Friday, April 19, 2024

Burning Issues: The Global State of Tobacco Harm Reduction (GSTHR) 2020


Launched yesterday with free access to all, Burning Issues: The Global State of Tobacco Harm Reduction (GSTHR) 2020, was the latest in a landmark report series from UK-based public health agency Knowledge Action Change (KAC).

“In a world first, the authors of Burning Issues revealed an estimate for the total global number of users of safer nicotine products, showing that there is an urgent need to scale up tobacco harm reduction if its full public health potential is to be realised:

  • There are only nine SNP users for every 100 smokers globally, mainly in high income  countries;
  • Overall, 98 million people are estimated to use safer nicotine products worldwide;
  • Of those, 68 million are vapers, with the largest vaping populations in the US, China,  the Russian Federation, the UK, France, Japan, Germany and Mexico;
  • 20 million are HTP users; with most HTP users in Japan, where cigarette sales have  dropped by 32% since 2016 when HTP were launched;
  • 10 million are US smokeless or snus users.”

“Official monitoring of SNP use is currently limited – yet is essential to understand their impact and potential in tackling smoking-related death and disease. Nevertheless, these numbers demonstrate the scale of consumer uptake and acceptance of these products as alternatives to combustible tobacco, which kills half its users,” read an excerpt from a release by the GSTHR organisers.

Three sessions featuring multiple speakers took place, these included: neuropsychopharmacologist Professor David Nutt, who will be providing a keynote address, along with Australian MP and Leader of the Reason Party Fiona Patten, the Counterfactual’s Clive Bates, INNCO President Samrat Chowdhery, NNA UK’s Martin Cullip and Chimwemwe Ngoma of THR Malawi.

The GSTHR report

The report authors pointed out that sadly access to safer nicotine alternatives remains largely a priviledge of higher income countries. Meanwhile 80% of the world’s smokers live in low and middle income countries which are ill equipped to implement tobacco control and harm reduction sgtrategies.

The report also reveals how tobacco control policy is being indirectly controlled and influenced by US foundations via WHO funding, leading to misinformation tht discourages smokers from switching to safer alternatives.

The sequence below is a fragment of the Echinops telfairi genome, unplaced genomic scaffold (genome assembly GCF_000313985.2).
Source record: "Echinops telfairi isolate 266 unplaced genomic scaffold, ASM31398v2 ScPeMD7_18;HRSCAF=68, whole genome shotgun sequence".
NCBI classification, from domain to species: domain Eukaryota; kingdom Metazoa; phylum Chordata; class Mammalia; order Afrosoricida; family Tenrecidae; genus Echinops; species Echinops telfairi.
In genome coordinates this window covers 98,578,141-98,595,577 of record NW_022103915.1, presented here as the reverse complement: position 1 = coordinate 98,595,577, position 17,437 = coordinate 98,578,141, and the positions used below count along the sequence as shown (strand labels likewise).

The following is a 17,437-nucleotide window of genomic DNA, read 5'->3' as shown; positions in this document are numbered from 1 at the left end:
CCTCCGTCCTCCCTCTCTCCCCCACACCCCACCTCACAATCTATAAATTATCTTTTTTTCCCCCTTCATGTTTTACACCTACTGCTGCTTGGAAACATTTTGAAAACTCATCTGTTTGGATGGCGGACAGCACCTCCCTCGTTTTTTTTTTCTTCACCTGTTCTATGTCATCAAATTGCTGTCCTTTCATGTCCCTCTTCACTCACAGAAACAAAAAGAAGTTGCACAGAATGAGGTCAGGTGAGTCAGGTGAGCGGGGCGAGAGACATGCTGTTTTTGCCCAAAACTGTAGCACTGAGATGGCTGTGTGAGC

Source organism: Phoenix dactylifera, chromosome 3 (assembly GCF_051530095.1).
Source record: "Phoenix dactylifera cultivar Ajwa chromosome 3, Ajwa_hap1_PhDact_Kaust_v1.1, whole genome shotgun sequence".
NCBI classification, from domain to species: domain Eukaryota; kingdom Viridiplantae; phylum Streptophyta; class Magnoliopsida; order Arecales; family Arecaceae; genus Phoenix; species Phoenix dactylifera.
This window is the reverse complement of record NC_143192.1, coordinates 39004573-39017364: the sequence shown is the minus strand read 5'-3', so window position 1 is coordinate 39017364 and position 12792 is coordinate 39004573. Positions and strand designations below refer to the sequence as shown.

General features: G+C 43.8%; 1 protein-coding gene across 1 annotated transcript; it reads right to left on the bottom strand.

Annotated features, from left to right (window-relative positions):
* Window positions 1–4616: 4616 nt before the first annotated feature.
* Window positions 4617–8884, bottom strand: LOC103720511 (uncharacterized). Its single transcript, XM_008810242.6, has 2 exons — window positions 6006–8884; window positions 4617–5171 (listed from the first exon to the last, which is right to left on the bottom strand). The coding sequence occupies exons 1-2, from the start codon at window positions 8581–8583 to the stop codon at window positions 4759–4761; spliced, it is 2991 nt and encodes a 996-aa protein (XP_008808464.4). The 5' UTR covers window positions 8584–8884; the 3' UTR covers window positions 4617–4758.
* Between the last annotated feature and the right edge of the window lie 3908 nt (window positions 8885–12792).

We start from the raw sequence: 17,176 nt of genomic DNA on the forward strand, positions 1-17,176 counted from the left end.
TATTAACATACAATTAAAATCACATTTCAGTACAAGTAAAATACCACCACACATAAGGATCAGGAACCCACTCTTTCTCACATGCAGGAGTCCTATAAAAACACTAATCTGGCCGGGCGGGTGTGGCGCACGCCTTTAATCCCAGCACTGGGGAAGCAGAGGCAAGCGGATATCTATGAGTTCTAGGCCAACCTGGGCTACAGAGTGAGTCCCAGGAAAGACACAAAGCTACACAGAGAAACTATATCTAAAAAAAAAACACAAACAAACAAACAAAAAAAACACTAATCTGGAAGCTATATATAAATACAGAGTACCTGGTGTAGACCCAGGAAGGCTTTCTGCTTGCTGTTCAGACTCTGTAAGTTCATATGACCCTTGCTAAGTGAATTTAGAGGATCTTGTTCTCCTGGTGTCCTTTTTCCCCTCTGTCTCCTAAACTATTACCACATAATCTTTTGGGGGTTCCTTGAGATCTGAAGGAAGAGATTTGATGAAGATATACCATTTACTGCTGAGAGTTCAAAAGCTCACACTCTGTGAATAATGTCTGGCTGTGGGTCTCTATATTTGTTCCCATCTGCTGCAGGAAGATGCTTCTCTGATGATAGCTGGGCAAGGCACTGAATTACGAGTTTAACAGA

A Q+As session was available for audiences logged into the event platform. Playback will soon be available for those who missed the event, and interested parties should keep an eye out on the event’s Twitter feed @GlobalStateTHR and website

Some of the keynote speakers had shared a preview of what they would discuss in relation to tobacco harm reduction:

“Professor Gerry Stimson, Emeritus Professor at Imperial College London and KAC Director:

“This is a decisive moment for the future health of 1.1 billion smokers around the world,  who deserve better than the status quo. Policymakers engaged in the current European Commission Tobacco Products Directive revision and next year’s WHO FCTC Conference of  the Parties must consider the evidence for tobacco harm reduction’s role, listen to  consumers, and deliver policies that genuinely focus on reducing the global toll of smoking related disease and deaths as quickly as possible. If integrated into tobacco control, harm  reduction could be a gamechanger in the battle against non-communicable disease.”

Guest speaker Professor David Nutt, founder of DrugScience and Edmund J. Safra Professor  of Neuropsychopharmacology at Imperial College London:

“My work leading a multicriteria decision analysis on the harms of different nicotine  products back in 2013 contributed to the understanding that e-cigarettes are around 95 per  cent less harmful than cigarettes. Yet many so-called ‘experts’ rebuff scientific evidence on  vaping or snus safety and deny relative harm data, while insulting and libeling scientists like  myself. To reject the opportunity of tobacco harm reduction is, perhaps, the worst example  of scientific denial since the Catholic Church banned the works of Copernicus in 1616.”

Harry Shapiro, Executive Editor of Burning Issues:

“Our data shows that, worldwide, millions of people are choosing to improve their own health by switching from combustible tobacco. But this needs to scale up, fast. Tobacco harm reduction should become a genuine consumer-led public health success. But instead,  we are seeing the start of a war on nicotine.”

Samrat Chowdhery, President of The International Network of Nicotine Consumer  Organizations, Director of the Association of Vapers India, and vaping consumer:

“Given that over 80 per cent of tobacco users are in low- and middle-income countries with meagre means to deal with tobacco-related consequences, the focus ought to be  unwaveringly on harm prevention, by allowing people to exercise the choice of avoiding  death and disease by switching to affordable and accessible risk-reduced alternatives.”

The 3rd Scientific Summit on Tobacco Harm Reduction: Novel products, Research & Policy

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